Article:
Not enough. I’m not happy with the covers of either of my published books. They were produced by a small publishing house with a small budget and an autocratic publisher. He wouldn’t discuss the covers because he said he knew best. I still don’t think he did. The cover of Two Lives is terrible – I sent him an idea drawn by my daughter and he used it without changing it – it’s basically a sketch. Awful. 





35.              WHAT’S YOUR ULTIMATE DREAM?

To keep writing and build a loyal readership. I would love to think there are people out there in the world somewhere talking about my books and waiting for the next one to come out.





36.                WRITING IS ONE THING. WHAT ABOUT MARKETING YOU, YOUR BOOKS AND YOUR BRAND? ANY THOUGHTS?

I’m not good at any of that – it’s on my lost of things to learn more about. I have a friend who is also a writer, and he is a genius at it. He has promised to sit down with me and teach me what he’s learned along the way. I do have a website/blog, but I don’t write often enough. I use Facebook, Twitter, and LinkedIn, but not that effectively. I have done a few radio interviews here in Sydney, and one in Hong Kong, which I enjoy, and I’m always happy to talk about writing in general and my books in particular at libraries and so on, but I do need to do more.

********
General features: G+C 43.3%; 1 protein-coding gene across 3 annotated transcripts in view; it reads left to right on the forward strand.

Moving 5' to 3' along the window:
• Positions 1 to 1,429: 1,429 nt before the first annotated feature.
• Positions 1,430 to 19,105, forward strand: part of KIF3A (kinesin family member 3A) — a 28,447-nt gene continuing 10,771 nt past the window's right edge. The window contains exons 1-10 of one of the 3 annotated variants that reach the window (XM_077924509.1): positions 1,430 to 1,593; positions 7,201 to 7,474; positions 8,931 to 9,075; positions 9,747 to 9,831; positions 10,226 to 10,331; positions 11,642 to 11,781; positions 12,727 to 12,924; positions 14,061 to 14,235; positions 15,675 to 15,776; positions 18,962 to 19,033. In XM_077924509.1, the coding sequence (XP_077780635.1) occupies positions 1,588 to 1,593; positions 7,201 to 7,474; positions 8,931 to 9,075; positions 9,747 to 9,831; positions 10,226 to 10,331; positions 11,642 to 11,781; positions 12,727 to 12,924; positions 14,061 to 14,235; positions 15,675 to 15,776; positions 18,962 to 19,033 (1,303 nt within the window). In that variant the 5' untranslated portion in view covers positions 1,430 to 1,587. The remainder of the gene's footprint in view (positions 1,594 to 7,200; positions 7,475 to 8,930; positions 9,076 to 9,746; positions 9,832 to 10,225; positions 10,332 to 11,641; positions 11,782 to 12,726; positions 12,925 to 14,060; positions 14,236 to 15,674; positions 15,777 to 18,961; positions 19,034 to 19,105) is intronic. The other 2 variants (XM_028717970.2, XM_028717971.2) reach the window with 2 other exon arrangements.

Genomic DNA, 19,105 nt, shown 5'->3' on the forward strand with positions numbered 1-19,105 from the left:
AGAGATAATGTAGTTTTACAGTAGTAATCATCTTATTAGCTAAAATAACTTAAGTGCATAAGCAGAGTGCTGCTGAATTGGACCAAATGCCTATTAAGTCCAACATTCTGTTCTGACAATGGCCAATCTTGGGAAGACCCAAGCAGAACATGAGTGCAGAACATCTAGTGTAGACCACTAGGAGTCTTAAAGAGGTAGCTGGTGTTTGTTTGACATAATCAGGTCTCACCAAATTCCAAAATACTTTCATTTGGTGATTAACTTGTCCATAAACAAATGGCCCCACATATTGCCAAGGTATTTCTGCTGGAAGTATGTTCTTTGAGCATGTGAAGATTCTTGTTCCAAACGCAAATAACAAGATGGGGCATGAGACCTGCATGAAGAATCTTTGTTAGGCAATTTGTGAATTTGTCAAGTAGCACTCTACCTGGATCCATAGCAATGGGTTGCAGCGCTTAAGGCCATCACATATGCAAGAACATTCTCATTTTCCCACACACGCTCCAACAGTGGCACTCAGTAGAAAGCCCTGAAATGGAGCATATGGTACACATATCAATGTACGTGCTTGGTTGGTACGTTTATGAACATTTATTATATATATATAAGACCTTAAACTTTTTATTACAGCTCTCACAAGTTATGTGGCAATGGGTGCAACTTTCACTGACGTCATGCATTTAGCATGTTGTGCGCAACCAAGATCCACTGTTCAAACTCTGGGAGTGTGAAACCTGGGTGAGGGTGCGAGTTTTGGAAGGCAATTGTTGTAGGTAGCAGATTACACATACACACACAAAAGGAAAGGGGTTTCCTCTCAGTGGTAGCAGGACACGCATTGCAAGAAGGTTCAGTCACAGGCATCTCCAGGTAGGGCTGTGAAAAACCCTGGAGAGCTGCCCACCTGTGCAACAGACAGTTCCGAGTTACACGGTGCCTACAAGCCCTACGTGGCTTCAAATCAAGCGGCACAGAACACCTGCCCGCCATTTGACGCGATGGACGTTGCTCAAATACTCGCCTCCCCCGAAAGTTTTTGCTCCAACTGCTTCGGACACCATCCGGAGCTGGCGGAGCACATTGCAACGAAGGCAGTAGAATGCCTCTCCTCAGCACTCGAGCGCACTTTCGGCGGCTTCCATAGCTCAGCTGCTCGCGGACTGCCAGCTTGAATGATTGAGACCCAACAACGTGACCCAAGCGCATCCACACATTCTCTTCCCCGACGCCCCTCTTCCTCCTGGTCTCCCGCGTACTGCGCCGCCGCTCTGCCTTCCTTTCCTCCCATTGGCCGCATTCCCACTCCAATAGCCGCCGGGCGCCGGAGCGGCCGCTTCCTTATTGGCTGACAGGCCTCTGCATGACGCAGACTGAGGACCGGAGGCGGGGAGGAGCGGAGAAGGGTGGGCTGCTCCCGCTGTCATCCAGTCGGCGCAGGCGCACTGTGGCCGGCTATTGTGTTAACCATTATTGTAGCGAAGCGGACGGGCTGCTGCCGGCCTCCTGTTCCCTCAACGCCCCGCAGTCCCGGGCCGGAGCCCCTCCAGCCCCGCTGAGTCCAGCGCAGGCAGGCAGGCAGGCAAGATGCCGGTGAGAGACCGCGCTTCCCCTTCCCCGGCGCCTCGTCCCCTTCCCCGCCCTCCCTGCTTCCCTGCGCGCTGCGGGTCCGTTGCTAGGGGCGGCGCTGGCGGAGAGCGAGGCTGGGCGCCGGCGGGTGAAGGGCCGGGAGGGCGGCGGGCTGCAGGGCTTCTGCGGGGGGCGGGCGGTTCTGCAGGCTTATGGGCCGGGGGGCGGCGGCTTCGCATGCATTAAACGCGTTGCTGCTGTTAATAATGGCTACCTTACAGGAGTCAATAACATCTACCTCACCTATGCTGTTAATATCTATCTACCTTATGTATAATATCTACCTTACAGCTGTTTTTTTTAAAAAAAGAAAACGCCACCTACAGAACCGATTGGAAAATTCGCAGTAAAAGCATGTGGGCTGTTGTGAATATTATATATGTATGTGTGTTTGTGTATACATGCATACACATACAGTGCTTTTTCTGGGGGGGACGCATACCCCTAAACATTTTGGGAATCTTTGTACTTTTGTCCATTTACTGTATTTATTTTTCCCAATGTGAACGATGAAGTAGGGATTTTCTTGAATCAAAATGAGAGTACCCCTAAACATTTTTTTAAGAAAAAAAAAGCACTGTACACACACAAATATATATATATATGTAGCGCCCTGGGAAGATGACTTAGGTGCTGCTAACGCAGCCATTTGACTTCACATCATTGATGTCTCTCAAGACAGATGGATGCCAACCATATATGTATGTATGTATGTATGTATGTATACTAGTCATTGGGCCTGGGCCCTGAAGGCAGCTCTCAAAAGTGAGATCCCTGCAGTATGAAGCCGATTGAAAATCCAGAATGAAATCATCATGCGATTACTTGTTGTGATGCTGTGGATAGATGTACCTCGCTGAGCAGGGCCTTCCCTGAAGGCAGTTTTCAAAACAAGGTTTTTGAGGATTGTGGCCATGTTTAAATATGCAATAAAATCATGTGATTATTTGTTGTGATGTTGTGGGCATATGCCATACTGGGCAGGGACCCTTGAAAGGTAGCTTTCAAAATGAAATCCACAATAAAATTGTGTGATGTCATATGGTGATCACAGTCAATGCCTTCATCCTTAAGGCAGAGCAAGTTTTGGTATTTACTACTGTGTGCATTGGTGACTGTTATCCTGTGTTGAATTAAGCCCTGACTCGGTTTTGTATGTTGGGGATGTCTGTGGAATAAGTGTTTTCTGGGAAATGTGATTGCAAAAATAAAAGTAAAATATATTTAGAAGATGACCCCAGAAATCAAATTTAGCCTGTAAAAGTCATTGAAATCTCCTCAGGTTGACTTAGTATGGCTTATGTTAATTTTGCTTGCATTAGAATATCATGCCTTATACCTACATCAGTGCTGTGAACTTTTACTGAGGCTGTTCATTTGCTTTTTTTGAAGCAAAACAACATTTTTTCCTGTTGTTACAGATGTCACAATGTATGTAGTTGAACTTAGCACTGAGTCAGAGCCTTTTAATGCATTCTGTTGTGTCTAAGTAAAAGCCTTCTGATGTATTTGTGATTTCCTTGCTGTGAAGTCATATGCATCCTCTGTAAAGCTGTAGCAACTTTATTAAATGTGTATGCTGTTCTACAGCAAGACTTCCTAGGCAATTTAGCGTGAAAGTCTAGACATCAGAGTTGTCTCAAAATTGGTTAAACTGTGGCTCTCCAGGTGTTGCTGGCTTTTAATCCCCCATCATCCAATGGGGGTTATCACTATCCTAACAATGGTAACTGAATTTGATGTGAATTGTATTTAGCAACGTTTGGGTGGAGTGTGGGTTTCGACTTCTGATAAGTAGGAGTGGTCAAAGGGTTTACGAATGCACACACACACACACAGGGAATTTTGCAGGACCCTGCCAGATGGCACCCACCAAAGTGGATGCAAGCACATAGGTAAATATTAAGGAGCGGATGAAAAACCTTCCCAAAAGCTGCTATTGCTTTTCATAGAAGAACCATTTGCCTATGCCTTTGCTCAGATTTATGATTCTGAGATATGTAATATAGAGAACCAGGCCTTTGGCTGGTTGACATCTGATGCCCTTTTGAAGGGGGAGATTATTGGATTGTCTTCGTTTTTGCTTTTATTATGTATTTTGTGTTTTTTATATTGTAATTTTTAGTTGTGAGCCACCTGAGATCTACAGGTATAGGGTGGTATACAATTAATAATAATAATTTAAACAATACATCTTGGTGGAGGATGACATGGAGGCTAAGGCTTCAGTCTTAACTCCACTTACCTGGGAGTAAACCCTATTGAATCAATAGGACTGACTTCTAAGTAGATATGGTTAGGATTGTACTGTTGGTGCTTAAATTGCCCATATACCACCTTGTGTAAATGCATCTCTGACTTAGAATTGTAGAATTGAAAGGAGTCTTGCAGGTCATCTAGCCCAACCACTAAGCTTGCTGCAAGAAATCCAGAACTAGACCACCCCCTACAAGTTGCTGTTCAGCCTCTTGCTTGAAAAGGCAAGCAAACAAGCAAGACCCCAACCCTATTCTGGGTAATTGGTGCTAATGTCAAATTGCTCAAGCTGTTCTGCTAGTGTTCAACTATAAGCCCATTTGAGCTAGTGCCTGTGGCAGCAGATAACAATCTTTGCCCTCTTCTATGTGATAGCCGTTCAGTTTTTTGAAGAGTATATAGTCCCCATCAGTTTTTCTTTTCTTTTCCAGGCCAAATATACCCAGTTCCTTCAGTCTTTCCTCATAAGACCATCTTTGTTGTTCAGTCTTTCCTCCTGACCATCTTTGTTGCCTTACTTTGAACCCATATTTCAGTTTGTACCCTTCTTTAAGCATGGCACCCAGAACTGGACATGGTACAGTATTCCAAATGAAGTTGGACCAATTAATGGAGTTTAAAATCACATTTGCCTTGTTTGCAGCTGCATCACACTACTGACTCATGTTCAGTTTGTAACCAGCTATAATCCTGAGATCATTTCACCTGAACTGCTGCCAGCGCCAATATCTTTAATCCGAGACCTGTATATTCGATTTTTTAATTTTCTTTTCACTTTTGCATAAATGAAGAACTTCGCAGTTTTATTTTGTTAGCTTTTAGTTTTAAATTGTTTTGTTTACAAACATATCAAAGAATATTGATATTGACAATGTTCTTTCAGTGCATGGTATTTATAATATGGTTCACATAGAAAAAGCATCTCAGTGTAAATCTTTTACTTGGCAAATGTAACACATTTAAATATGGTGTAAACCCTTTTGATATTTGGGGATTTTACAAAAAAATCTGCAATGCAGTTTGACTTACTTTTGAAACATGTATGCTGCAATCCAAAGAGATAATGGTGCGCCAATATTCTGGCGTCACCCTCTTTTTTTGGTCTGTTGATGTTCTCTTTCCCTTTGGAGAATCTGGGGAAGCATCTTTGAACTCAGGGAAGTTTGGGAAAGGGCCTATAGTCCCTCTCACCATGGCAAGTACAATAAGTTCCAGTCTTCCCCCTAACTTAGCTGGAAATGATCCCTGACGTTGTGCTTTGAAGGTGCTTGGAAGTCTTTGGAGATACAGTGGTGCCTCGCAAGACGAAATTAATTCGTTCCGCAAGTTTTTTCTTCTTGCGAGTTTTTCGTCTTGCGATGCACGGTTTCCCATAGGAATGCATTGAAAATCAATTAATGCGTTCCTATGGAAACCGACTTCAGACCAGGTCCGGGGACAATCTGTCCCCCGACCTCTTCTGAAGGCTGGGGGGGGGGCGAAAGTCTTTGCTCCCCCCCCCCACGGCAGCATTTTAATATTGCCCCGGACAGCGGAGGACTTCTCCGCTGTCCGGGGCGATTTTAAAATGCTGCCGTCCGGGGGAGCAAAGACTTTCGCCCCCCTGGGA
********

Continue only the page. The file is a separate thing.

37.               ARE YOUR BOOKS SELF-PUBLISHED?

No, they were published by a small publisher. I am grateful for getting started that way, but now have an agent and hope my next book will find a home at a larger publishing house.